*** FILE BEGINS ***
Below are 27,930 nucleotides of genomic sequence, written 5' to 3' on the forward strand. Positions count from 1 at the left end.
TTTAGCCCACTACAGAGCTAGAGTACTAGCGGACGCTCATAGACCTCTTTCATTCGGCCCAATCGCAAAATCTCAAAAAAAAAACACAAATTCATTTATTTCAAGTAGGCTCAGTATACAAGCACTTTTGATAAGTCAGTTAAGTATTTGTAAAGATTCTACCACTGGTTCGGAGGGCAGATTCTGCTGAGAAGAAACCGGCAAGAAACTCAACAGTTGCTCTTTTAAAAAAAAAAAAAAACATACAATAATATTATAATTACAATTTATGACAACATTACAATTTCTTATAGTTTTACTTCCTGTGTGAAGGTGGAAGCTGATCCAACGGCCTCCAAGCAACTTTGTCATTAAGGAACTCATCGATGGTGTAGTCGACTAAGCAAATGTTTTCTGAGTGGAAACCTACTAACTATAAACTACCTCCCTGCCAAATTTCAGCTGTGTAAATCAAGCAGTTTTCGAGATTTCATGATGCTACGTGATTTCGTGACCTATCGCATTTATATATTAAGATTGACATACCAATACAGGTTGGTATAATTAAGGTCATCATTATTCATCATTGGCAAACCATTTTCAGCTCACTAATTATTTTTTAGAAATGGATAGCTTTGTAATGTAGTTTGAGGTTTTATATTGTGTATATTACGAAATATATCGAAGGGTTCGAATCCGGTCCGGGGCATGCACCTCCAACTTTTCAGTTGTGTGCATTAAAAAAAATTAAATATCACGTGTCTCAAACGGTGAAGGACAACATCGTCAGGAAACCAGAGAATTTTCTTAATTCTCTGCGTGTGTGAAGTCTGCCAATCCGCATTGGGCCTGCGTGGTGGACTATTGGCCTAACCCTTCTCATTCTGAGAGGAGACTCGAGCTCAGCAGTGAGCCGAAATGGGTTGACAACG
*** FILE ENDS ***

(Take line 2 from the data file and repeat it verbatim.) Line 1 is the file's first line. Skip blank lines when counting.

TTTAGCCCACTACAGAGCTAGAGTACTAGCGGACGCTCATAGACCTCTTTCATTCGGCCCAATCGCAAAATCTCAAAAAAAAAACACAAATTCATTTATTTCAAGTAGGCTCAGTATACAAGCACTTTTGATAAGTCAGTTAAGTATTTGTAAAGATTCTACCACTGGTTCGGAGGGCAGATTCTGCTGAGAAGAAACCGGCAAGAAACTCAACAGTTGCTCTTTTAAAAAAAAAAAAAAACATACAATAATATTATAATTACAATTTATGACAACATTACAATTTCTTATAGTTTTACTTCCTGTGTGAAGGTGGAAGCTGATCCAACGGCCTCCAAGCAACTTTGTCATTAAGGAACTCATCGATGGTGTAGTCGACTAAGCAAATGTTTTCTGAGTGGAAACCTACTAACTATAAACTACCTCCCTGCCAAATTTCAGCTGTGTAAATCAAGCAGTTTTCGAGATTTCATGATGCTACGTGATTTCGTGACCTATCGCATTTATATATTAAGATTGACATACCAATACAGGTTGGTATAATTAAGGTCATCATTATTCATCATTGGCAAACCATTTTCAGCTCACTAATTATTTTTTAGAAATGGATAGCTTTGTAATGTAGTTTGAGGTTTTATATTGTGTATATTACGAAATATATCGAAGGGTTCGAATCCGGTCCGGGGCATGCACCTCCAACTTTTCAGTTGTGTGCATTAAAAAAAATTAAATATCACGTGTCTCAAACGGTGAAGGACAACATCGTCAGGAAACCAGAGAATTTTCTTAATTCTCTGCGTGTGTGAAGTCTGCCAATCCGCATTGGGCCTGCGTGGTGGACTATTGGCCTAACCCTTCTCATTCTGAGAGGAGACTCGAGCTCAGCAGTGAGCCGAAATGGGTTGACAACG